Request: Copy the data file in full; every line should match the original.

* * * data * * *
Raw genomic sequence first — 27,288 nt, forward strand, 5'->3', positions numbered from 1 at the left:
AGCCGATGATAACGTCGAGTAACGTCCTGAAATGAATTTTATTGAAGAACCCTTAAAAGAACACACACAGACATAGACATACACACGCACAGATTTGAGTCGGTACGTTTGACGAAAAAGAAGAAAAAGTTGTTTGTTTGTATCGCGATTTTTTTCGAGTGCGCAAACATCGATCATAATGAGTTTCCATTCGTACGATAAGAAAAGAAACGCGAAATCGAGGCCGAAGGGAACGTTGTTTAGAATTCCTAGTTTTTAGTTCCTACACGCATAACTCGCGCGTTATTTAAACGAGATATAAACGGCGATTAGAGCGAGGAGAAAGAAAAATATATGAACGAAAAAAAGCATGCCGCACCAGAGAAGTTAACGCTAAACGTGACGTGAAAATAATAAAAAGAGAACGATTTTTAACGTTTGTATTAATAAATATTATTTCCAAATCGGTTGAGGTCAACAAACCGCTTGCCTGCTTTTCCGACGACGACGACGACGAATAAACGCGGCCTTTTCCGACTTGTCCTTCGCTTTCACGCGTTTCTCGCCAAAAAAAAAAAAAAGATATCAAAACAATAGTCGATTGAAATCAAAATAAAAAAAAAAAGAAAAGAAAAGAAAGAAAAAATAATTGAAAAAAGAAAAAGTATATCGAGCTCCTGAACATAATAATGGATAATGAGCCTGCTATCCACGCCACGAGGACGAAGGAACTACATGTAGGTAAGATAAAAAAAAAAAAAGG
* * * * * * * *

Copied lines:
Raw genomic sequence first — 27,288 nt, forward strand, 5'->3', positions numbered from 1 at the left:
AGCCGATGATAACGTCGAGTAACGTCCTGAAATGAATTTTATTGAAGAACCCTTAAAAGAACACACACAGACATAGACATACACACGCACAGATTTGAGTCGGTACGTTTGACGAAAAAGAAGAAAAAGTTGTTTGTTTGTATCGCGATTTTTTTCGAGTGCGCAAACATCGATCATAATGAGTTTCCATTCGTACGATAAGAAAAGAAACGCGAAATCGAGGCCGAAGGGAACGTTGTTTAGAATTCCTAGTTTTTAGTTCCTACACGCATAACTCGCGCGTTATTTAAACGAGATATAAACGGCGATTAGAGCGAGGAGAAAGAAAAATATATGAACGAAAAAAAGCATGCCGCACCAGAGAAGTTAACGCTAAACGTGACGTGAAAATAATAAAAAGAGAACGATTTTTAACGTTTGTATTAATAAATATTATTTCCAAATCGGTTGAGGTCAACAAACCGCTTGCCTGCTTTTCCGACGACGACGACGACGAATAAACGCGGCCTTTTCCGACTTGTCCTTCGCTTTCACGCGTTTCTCGCCAAAAAAAAAAAAAAGATATCAAAACAATAGTCGATTGAAATCAAAATAAAAAAAAAAAGAAAAGAAAAGAAAGAAAAAATAATTGAAAAAAGAAAAAGTATATCGAGCTCCTGAACATAATAATGGATAATGAGCCTGCTATCCACGCCACGAGGACGAAGGAACTACATGTAGGTAAGATAAAAAAAAAAAAAGG